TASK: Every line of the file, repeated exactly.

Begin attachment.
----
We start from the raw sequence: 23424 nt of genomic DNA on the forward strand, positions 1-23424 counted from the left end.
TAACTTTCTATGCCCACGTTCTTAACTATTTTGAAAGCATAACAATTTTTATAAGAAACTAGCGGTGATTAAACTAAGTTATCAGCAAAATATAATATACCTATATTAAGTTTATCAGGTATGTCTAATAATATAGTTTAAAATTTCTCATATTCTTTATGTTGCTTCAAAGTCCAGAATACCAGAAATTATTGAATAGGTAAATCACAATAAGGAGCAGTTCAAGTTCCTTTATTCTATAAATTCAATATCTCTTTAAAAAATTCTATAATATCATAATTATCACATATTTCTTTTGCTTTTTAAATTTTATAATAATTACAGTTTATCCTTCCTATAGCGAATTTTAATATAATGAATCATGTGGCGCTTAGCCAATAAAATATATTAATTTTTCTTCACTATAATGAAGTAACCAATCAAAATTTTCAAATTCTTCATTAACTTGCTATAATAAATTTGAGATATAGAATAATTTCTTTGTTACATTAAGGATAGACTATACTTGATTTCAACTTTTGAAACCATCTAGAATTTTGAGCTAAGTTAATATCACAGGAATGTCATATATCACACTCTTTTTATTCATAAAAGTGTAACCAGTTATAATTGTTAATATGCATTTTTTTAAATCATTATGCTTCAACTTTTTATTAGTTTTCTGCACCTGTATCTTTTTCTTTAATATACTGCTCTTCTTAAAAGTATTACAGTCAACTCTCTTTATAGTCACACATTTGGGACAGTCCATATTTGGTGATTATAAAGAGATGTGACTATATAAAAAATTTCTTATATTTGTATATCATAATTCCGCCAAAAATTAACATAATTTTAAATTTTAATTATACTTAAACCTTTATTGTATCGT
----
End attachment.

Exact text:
We start from the raw sequence: 23424 nt of genomic DNA on the forward strand, positions 1-23424 counted from the left end.
TAACTTTCTATGCCCACGTTCTTAACTATTTTGAAAGCATAACAATTTTTATAAGAAACTAGCGGTGATTAAACTAAGTTATCAGCAAAATATAATATACCTATATTAAGTTTATCAGGTATGTCTAATAATATAGTTTAAAATTTCTCATATTCTTTATGTTGCTTCAAAGTCCAGAATACCAGAAATTATTGAATAGGTAAATCACAATAAGGAGCAGTTCAAGTTCCTTTATTCTATAAATTCAATATCTCTTTAAAAAATTCTATAATATCATAATTATCACATATTTCTTTTGCTTTTTAAATTTTATAATAATTACAGTTTATCCTTCCTATAGCGAATTTTAATATAATGAATCATGTGGCGCTTAGCCAATAAAATATATTAATTTTTCTTCACTATAATGAAGTAACCAATCAAAATTTTCAAATTCTTCATTAACTTGCTATAATAAATTTGAGATATAGAATAATTTCTTTGTTACATTAAGGATAGACTATACTTGATTTCAACTTTTGAAACCATCTAGAATTTTGAGCTAAGTTAATATCACAGGAATGTCATATATCACACTCTTTTTATTCATAAAAGTGTAACCAGTTATAATTGTTAATATGCATTTTTTTAAATCATTATGCTTCAACTTTTTATTAGTTTTCTGCACCTGTATCTTTTTCTTTAATATACTGCTCTTCTTAAAAGTATTACAGTCAACTCTCTTTATAGTCACACATTTGGGACAGTCCATATTTGGTGATTATAAAGAGATGTGACTATATAAAAAATTTCTTATATTTGTATATCATAATTCCGCCAAAAATTAACATAATTTTAAATTTTAATTATACTTAAACCTTTATTGTATCGT